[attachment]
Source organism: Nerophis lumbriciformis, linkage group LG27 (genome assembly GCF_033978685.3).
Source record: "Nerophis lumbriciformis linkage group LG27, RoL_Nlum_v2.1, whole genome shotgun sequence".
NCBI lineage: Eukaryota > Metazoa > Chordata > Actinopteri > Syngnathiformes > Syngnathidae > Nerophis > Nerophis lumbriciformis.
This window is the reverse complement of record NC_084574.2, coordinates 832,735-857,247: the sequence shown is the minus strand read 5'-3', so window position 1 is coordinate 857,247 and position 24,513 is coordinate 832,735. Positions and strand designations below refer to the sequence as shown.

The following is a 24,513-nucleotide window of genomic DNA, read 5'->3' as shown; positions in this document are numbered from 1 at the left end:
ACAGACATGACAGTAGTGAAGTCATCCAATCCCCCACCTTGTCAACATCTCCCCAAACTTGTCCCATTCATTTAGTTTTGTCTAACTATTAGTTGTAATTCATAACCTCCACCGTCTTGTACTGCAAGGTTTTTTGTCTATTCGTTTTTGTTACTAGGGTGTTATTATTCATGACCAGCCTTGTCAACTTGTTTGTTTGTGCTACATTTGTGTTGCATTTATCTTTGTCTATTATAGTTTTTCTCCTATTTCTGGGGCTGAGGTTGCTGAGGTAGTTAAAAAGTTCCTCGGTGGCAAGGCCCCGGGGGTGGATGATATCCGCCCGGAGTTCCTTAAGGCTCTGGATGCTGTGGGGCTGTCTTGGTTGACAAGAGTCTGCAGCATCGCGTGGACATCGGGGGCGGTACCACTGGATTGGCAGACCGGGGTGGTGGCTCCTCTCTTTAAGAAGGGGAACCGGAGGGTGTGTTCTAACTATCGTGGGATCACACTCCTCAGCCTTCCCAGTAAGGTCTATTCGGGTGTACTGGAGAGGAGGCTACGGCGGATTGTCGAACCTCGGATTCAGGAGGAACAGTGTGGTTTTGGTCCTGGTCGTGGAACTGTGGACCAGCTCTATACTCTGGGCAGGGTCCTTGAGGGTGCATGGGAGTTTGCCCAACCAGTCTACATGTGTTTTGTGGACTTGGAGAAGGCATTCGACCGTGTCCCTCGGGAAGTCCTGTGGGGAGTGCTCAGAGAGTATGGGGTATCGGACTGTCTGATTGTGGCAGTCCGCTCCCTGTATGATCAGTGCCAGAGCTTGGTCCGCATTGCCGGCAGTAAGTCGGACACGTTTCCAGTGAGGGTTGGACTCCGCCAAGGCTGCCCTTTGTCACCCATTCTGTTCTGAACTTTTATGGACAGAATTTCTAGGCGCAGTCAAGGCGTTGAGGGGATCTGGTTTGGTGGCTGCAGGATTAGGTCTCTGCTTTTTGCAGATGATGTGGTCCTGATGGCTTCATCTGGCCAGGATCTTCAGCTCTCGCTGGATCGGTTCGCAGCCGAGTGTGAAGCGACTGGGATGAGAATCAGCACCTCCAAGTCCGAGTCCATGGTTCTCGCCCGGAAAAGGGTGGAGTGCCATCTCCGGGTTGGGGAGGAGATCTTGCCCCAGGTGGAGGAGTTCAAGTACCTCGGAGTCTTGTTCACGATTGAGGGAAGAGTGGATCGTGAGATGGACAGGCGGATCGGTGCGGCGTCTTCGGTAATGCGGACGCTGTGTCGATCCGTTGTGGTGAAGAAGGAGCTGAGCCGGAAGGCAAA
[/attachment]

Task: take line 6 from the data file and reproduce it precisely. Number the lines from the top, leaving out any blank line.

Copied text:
ACAGACATGACAGTAGTGAAGTCATCCAATCCCCCACCTTGTCAACATCTCCCCAAACTTGTCCCATTCATTTAGTTTTGTCTAACTATTAGTTGTAATTCATAACCTCCACCGTCTTGTACTGCAAGGTTTTTTGTCTATTCGTTTTTGTTACTAGGGTGTTATTATTCATGACCAGCCTTGTCAACTTGTTTGTTTGTGCTACATTTGTGTTGCATTTATCTTTGTCTATTATAGTTTTTCTCCTATTTCTGGGGCTGAGGTTGCTGAGGTAGTTAAAAAGTTCCTCGGTGGCAAGGCCCCGGGGGTGGATGATATCCGCCCGGAGTTCCTTAAGGCTCTGGATGCTGTGGGGCTGTCTTGGTTGACAAGAGTCTGCAGCATCGCGTGGACATCGGGGGCGGTACCACTGGATTGGCAGACCGGGGTGGTGGCTCCTCTCTTTAAGAAGGGGAACCGGAGGGTGTGTTCTAACTATCGTGGGATCACACTCCTCAGCCTTCCCAGTAAGGTCTATTCGGGTGTACTGGAGAGGAGGCTACGGCGGATTGTCGAACCTCGGATTCAGGAGGAACAGTGTGGTTTTGGTCCTGGTCGTGGAACTGTGGACCAGCTCTATACTCTGGGCAGGGTCCTTGAGGGTGCATGGGAGTTTGCCCAACCAGTCTACATGTGTTTTGTGGACTTGGAGAAGGCATTCGACCGTGTCCCTCGGGAAGTCCTGTGGGGAGTGCTCAGAGAGTATGGGGTATCGGACTGTCTGATTGTGGCAGTCCGCTCCCTGTATGATCAGTGCCAGAGCTTGGTCCGCATTGCCGGCAGTAAGTCGGACACGTTTCCAGTGAGGGTTGGACTCCGCCAAGGCTGCCCTTTGTCACCCATTCTGTTCTGAACTTTTATGGACAGAATTTCTAGGCGCAGTCAAGGCGTTGAGGGGATCTGGTTTGGTGGCTGCAGGATTAGGTCTCTGCTTTTTGCAGATGATGTGGTCCTGATGGCTTCATCTGGCCAGGATCTTCAGCTCTCGCTGGATCGGTTCGCAGCCGAGTGTGAAGCGACTGGGATGAGAATCAGCACCTCCAAGTCCGAGTCCATGGTTCTCGCCCGGAAAAGGGTGGAGTGCCATCTCCGGGTTGGGGAGGAGATCTTGCCCCAGGTGGAGGAGTTCAAGTACCTCGGAGTCTTGTTCACGATTGAGGGAAGAGTGGATCGTGAGATGGACAGGCGGATCGGTGCGGCGTCTTCGGTAATGCGGACGCTGTGTCGATCCGTTGTGGTGAAGAAGGAGCTGAGCCGGAAGGCAAA